NOTEBOOK: WKU quarterback Pelesasa rests with sore throwing arm

Zach Greenwell

This story was originally published Aug. 18, 2010.

After watching junior quarterback Matt Pelesasa throw just one pass at Wednesday’s football practice, reporters learned that the junior-college transfer is suffering from a tired arm.

Head Coach Willie Taggart said the injury isn’t serious, and that the coaching staff preferred to give Pelesasa a day off as a preventative measure.

“We told him to take a break,” Taggart said. “We don’t want to overdo it, and it gives (freshman) Brandon (Doughty) a chance to get in there and get some reps, which he took advantage of. We’re not going to put him out there and jeopardize him. He said it was a little sore, and I told him, ‘If it’s a little sore and you can’t execute, we don’t need you in there.

“’You go rest your arm, and we’ll bring somebody else in there and get it done.’”

With Pelesasa on the shelf, sophomore Kawaun Jakes was able to take the vast majority of the snaps under center.

Jakes made a variety of solid passes throughout the day, mixing in short slants with longer vertical passes to nearly every receiver who will get playing time.

Doughty got the rest of reps, probably earning his most practice time to date.

Doughty had some highlights of his own, including a 35-yard strike to Willie McNeal over the top of the defense and a touchdown pass to a diving Clark Jeter.

“He had some freshman mistakes, but he came in and completed some passes for us and moved the ball,” Taggart said of Doughty. “It was good to see with all those quarterbacks in the wet situation. With him being a freshman, I thought he would really get rattled by this rain, and he just took it and ran with it.”

Although Pelesasa became the firm No. 1 on the depth chart in the spring with Jakes out with an ankle injury, Taggart said that Pelesasa’s sore arm wouldn’t be enough to change anything in the race for the starting job.

“I don’t think it clouds the picture, because I don’t think he’ll be out long,” Taggart said. “But if you’re out and you’re out for a while, it’s going to be hard for you to play football for us. That’s never going to change around here.”

Wet workout

The Toppers have been battling the heat for the duration of camp, but the rain Wednesday provided its own obstacles.

“When we started off, our guys were kind of sluggish, and you could tell they were letting the rain affect how they were going to play,” Taggart said. “Some guys started saying, ‘We can’t do this. We’ve got play in the rain, so we’ve got to practice in the rain.’ Once we got into the team period, we didn’t have many balls on the ground, which was good to see.”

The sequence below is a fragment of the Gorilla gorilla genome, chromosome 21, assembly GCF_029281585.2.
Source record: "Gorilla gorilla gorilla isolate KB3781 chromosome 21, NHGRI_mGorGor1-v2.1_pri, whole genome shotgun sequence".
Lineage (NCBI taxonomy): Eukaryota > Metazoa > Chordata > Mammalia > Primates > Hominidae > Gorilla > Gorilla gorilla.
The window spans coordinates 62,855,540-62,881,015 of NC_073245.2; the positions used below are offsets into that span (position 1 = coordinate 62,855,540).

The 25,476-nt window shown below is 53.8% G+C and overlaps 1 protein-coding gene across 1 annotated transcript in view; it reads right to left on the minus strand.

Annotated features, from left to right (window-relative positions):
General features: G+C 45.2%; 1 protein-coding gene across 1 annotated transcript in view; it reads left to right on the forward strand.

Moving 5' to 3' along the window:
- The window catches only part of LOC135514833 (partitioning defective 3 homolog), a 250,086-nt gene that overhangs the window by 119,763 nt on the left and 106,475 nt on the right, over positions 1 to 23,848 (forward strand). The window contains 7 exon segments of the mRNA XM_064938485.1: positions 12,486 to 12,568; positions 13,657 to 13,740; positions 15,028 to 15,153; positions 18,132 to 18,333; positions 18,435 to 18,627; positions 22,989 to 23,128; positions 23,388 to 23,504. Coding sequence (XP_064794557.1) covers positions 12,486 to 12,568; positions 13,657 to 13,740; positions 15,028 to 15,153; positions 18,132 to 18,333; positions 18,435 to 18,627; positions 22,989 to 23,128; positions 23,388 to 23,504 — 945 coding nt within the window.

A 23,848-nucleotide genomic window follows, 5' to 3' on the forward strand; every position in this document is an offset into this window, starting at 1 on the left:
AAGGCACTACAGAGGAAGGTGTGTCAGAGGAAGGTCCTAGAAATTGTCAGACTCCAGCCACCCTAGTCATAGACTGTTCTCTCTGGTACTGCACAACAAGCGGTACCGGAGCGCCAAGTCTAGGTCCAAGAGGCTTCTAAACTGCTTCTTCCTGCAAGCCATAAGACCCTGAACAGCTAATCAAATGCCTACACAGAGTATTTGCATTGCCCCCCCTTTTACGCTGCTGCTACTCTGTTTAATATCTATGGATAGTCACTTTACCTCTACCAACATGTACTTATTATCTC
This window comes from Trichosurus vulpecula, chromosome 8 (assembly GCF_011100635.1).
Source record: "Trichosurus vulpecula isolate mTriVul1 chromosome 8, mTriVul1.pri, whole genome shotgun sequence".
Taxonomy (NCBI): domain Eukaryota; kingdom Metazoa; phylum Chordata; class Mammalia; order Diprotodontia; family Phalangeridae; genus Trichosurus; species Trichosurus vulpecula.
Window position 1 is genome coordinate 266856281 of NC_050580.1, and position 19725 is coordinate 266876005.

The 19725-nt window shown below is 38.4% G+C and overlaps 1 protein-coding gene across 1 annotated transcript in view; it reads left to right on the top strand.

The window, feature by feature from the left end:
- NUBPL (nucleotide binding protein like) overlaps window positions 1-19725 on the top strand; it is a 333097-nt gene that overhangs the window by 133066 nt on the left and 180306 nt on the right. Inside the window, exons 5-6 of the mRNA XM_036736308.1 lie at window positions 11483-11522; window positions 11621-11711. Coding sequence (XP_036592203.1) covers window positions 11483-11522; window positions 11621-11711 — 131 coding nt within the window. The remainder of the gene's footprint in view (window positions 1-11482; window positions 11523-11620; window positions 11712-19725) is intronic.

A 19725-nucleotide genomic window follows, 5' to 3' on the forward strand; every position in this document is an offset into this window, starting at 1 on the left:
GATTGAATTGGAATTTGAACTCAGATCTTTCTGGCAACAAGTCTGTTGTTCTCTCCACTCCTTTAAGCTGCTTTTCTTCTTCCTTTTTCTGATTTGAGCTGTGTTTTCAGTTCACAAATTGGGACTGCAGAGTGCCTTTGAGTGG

Junior safety Mark Santoro said the rain was actually a welcomed change of pace, citing the offensive and defensive linemen taking the time to slide through puddles.

“I think it brought a little bit of energy to the team – something a little different,” Santoro said. “I really think it helped out practice a little bit.

Taggart said experience has shown him that teams are going to have their up days and their down days, but that he’s been pleased with how few poor practices the Toppers have had.

If ever there were a chance for a letdown, it’d be in the pouring rain, he said, but it didn’t happen.

“Every year during training camp, you always hit those days,” Taggart said. “We really haven’t hit those days yet. Guys are still full of energy, and I think it’s because everybody’s fired up. I think they see that practice is a lot easier when they have fun and have some juice.

“It was great because I wanted to see how our guys responded to it. They responded in the right way. It was good for me to just get out there and get wet. I tried to dodge the rain drops, but I’m not that quick anymore, so I got soaking wet.”

True freshmen impressing

Taggart’s still playing it close to the vest on which true freshmen will redshirt and which won’t, but he was asked Wednesday about a handful whose names continue to arise.

In the extremely inexperienced secondary, Taggart said guys like Ty Scott and Tyree Robinson could have a chance to come right in and play if they continue to progress.

“They still have a lot to learn, but they’re coming,” he said. “From an athletic standpoint, they can do it. It’s just understanding and knowing the defense like we need them to.”

Taggart has mentioned freshman receiver Donald Campbell nearly every day of fall camp.

Campbell, who’s from Taggart’s hometown of Palmetto, Fla., has been working as a punt returner and has also made several nice catches at receiver.

Western receivers coach Terry Obee said that freshmen Joel German and Rico Brown have also impressed.

“If (Campbell) continues to come along with us, and if the offense doesn’t get too big for him, there’s no doubt about it because the kid can play football,” Taggart said. “We’re not thinking about redshirting anybody right now. Those guys keep coming and they’re getting better, and hopefully next week we’ll have a better feel for who those guys are going to be.”